Gynaecology Medical Camp
Gulmi, Midwestern Nepal
28th January - 7th February 2003
The International Nepalese Fellowship (INF) has been based in Nepal for nearly 30 years and aims to provide health care, education and support to the people of Nepal. The charity is very active in the west of the country where poverty is at its worst. Nepal is one of the poorest countries in the world. Education and access to health care are lacking and much of the land especially the mountainous regions are very inaccessible.
One area that INF prioritises is healthcare and there are many missionary families working in the leprosy clinics, local hospitals and in rural healthcare posts. One important aspect of the work of INF has been medical camps which I have been involved with for the last two years. The medical camps address different areas of clinical need in the country, gynaecology, ENT, dentistry, plastic surgery and general medicine. A medical camp goes out every two months and lasts for around 10 days. The local population hear about the camps through word of mouth or through the radio. The medical team and equipment are completely portable usually in three Landrovers. Different villages are visited each time depending on the area of need. Sister Ellen Findlay is the camp administrator who coordinates everything. She has lived in Nepal for 30 years and speaks fluent Nepali with a Glaswegian accent!
Gynaecology Medical Camp - Gulmi, Midwestern Nepal
Our calling was to the town of Gulmi which was quite isolated in the midwestern region in the hilly mid section of Nepal. Our facilities were quite good! The local hospital was well built and run by a local GP who cared for the local population, delivered babies by forceps and performed minor operations only. Anything more than this e.g. caesarean sections, road-traffic accidents, however, patients would have to travel 3-4 hours to the nearest big town in Tansen (most people could not afford this). We had an operating theatre with electricity intermittently) and running water! Previous camps have had no electricity and water from a street tap.
We were fortunate to have a big team with three surgeons, two anaesthetists, two theatre nurses and two GP which meant that we were able to run two theatre tables at a time which meant twice the number of theatre cases. I went as one of the surgeons. In the outpatients the two GPs Betty and Fiona, working with translators, managed to see 1300 patients in 8 days! A record number. Many women had abdominal pain, infertility, prolapses and a variety of other gynae problems. Clearly the throughput of women was very high and most were reassured, but when a 'serious' case came through the clinic they were given plenty of time and care. For example one, women came with an inoperable cervical cancer and we spent some time with her and her family telling her the diagnosis and poor prognosis. The medical system can be very corrupt in Nepal and many families sell all their land and possessions for very little gain. Our prayers, a supply of painkillers and 'take her home and love her' was the only realistic help we could give. Another recently married women came with no periods. We scanned her and found no womb. This was devastating to her as having children in Nepal can secure a family's economic future and stability. Fortunately she had a loving and supportive husband.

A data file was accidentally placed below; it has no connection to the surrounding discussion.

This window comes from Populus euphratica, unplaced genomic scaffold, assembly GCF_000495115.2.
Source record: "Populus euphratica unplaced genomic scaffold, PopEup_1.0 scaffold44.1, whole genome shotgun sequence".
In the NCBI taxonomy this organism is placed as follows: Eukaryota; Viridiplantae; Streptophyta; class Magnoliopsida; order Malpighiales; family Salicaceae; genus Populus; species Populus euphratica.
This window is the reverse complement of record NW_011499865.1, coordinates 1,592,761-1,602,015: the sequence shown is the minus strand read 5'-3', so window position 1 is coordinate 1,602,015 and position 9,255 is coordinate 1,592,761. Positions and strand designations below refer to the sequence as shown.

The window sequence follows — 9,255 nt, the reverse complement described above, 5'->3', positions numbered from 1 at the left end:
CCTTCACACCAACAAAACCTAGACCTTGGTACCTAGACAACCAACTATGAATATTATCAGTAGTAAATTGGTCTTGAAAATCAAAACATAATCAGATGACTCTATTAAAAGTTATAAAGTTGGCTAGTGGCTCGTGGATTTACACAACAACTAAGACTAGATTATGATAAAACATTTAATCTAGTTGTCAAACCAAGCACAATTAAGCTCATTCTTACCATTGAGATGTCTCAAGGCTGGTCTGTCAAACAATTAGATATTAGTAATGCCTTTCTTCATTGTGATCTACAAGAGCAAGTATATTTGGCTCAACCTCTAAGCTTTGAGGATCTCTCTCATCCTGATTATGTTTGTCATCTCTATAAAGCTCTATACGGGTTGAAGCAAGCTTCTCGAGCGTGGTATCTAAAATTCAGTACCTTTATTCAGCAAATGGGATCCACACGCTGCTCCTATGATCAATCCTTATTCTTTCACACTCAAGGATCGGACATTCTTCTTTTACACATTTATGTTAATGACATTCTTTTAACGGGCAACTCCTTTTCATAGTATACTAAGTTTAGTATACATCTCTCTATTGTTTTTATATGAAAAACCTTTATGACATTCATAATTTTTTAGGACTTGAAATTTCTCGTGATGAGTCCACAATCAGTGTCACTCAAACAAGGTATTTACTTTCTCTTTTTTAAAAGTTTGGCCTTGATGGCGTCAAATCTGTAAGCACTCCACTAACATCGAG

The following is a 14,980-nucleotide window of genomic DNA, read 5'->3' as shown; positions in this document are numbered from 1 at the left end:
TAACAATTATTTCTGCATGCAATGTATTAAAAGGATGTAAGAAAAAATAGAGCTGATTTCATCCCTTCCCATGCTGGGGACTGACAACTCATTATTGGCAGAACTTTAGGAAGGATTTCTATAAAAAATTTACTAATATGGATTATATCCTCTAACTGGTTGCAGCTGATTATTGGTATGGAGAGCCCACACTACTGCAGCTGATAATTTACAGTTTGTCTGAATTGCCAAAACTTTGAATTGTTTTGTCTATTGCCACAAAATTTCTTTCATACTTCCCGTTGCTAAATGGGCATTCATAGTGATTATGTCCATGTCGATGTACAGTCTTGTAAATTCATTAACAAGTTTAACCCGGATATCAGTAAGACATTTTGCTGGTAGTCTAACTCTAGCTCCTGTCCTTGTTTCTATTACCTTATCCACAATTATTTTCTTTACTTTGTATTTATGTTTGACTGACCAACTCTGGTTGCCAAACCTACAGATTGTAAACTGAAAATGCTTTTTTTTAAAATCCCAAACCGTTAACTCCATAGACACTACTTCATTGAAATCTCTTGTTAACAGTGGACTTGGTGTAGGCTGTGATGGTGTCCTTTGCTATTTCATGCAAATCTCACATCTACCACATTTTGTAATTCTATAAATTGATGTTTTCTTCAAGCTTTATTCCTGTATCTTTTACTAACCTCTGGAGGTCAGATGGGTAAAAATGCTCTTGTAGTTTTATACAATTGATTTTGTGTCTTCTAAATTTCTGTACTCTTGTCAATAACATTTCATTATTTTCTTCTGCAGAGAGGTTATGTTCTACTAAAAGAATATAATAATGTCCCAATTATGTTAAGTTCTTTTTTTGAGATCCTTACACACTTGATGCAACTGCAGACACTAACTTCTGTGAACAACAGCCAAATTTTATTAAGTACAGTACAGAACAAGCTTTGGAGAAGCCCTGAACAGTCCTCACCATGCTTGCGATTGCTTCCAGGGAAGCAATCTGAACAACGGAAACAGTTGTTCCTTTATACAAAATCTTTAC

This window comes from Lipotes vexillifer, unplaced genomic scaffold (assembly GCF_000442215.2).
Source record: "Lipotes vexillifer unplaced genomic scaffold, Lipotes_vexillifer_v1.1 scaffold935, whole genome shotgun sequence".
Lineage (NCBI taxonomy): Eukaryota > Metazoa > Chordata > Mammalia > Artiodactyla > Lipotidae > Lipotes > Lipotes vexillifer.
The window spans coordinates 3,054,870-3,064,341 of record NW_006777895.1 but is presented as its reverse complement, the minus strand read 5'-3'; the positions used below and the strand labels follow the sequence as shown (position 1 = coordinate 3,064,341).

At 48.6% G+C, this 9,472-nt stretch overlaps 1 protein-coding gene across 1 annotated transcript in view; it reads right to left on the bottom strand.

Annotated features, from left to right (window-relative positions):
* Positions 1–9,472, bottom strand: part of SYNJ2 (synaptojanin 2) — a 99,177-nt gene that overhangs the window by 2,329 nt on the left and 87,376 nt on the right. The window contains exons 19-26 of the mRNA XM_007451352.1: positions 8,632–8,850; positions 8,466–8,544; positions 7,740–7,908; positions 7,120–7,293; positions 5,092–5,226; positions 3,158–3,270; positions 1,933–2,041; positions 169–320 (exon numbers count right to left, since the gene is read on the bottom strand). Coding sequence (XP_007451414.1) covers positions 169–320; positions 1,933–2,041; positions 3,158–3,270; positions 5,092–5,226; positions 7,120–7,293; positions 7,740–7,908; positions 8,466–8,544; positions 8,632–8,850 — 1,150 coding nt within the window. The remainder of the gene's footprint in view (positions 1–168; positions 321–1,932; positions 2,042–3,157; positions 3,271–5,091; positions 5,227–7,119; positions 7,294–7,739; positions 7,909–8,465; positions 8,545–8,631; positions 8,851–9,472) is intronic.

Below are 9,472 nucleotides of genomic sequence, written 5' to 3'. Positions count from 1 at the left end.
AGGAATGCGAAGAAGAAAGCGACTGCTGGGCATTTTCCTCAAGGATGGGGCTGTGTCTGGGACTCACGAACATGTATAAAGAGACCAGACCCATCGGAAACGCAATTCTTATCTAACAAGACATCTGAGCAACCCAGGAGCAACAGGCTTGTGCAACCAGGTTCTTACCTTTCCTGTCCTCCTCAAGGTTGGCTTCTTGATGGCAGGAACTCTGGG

In the theatre we carried out 100 operations which were mainly very bad womb prolapses from multiple childbirth and a lack of midwifery care. These are quite big operations and the women had often left the hospital after 3 days to walk home! (Many had walked for days to get to the camp). There were many sterilisations and a few operations for cervical cancer. The surgery was very challenging for everyone - there was very little patient monitoring, no blood products in case of bleeding and a lot of the equipment was sub-standard. Things went well however, and no major complications occurred.
The days work was from 8am to 6pm. We would have worked longer but a night-time curfew from the Maorist rebels put a stop to that (two policemen were killed on the first day). Although the country is in a state-of-emergency it did seem safe in the day and as long as we were in our hotel in the evening we would be OK. Breakfast was hot sweet tea (chia), a boiled egg and curry, lunch - chia and curry, and dinner, guess what, rice and curry. I never had a touch of stomach upset until I had a European meal in Kathmandu!
Future camps Nepal is a rich diverse country and every camp is different, the people are lovely, warm and friendly and grateful. I hope to go back next year for another camp. Each time I go back there is a bigger part of me that wants to stay.
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